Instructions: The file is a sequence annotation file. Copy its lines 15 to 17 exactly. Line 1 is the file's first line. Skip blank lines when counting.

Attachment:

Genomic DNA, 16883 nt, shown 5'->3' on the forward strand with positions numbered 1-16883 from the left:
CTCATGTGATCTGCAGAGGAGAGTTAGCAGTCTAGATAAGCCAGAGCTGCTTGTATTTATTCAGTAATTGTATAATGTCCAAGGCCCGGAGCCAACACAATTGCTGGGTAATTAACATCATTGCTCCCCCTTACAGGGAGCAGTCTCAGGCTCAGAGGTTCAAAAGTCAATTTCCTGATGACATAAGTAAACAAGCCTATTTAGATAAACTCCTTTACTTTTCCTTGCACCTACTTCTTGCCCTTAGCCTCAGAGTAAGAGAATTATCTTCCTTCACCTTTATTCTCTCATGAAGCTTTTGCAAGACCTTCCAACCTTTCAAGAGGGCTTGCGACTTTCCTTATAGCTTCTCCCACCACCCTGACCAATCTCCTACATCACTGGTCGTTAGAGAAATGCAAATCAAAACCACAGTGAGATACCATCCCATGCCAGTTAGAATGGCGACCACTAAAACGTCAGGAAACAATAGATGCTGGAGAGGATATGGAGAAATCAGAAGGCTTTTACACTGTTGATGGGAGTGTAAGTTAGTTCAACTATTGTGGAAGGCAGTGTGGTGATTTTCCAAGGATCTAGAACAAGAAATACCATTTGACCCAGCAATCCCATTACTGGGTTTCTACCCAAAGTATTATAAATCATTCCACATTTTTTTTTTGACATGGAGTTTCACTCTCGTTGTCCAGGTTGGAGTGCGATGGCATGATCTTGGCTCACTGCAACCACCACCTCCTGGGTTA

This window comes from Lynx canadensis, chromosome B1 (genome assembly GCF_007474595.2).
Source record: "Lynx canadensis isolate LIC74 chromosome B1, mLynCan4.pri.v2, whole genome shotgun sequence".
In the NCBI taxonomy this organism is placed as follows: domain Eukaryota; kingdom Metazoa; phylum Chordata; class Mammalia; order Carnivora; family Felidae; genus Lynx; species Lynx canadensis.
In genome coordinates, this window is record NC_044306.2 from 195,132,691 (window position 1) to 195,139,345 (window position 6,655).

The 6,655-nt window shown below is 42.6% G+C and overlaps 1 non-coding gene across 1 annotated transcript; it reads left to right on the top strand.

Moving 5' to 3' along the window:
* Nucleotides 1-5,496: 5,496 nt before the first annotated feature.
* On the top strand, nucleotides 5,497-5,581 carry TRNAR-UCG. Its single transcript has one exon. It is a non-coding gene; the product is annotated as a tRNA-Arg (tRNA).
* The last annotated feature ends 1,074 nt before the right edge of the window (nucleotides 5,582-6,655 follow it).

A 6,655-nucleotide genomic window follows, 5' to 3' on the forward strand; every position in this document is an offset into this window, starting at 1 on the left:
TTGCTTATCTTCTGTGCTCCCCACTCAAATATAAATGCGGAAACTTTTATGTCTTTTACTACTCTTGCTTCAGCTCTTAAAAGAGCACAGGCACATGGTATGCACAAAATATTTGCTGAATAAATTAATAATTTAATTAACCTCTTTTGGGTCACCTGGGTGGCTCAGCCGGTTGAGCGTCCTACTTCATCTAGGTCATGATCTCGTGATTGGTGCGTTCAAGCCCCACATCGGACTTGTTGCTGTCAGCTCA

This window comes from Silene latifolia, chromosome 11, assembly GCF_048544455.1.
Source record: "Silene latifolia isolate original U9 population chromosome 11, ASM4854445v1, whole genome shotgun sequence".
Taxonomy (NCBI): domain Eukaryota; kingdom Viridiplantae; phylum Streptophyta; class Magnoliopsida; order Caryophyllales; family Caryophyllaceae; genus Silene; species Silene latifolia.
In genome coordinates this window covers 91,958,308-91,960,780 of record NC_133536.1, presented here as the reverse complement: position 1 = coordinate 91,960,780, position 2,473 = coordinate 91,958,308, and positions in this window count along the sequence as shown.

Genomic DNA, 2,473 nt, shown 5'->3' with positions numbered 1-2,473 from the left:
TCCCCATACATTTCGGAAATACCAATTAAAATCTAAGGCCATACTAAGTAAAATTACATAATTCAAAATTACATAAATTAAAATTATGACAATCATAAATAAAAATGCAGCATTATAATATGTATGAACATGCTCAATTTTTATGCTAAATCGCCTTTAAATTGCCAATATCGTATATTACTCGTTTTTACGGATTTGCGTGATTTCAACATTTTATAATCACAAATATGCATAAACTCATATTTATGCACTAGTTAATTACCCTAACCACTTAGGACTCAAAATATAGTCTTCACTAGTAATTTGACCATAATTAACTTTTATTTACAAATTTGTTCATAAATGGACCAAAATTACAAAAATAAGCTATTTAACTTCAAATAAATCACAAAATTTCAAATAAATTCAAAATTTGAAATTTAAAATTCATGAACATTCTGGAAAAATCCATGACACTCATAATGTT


Source record: "Silene latifolia isolate original U9 population chromosome 11, ASM4854445v1, whole genome shotgun sequence".
Taxonomy (NCBI): domain Eukaryota; kingdom Viridiplantae; phylum Streptophyta; class Magnoliopsida; order Caryophyllales; family Caryophyllaceae; genus Silene; species Silene latifolia.
In genome coordinates this window covers 91,958,308-91,960,780 of record NC_133536.1, presented here as the reverse complement: position 1 = coordinate 91,960,780, position 2,473 = coordinate 91,958,308, and positions in this window count along the sequence as shown.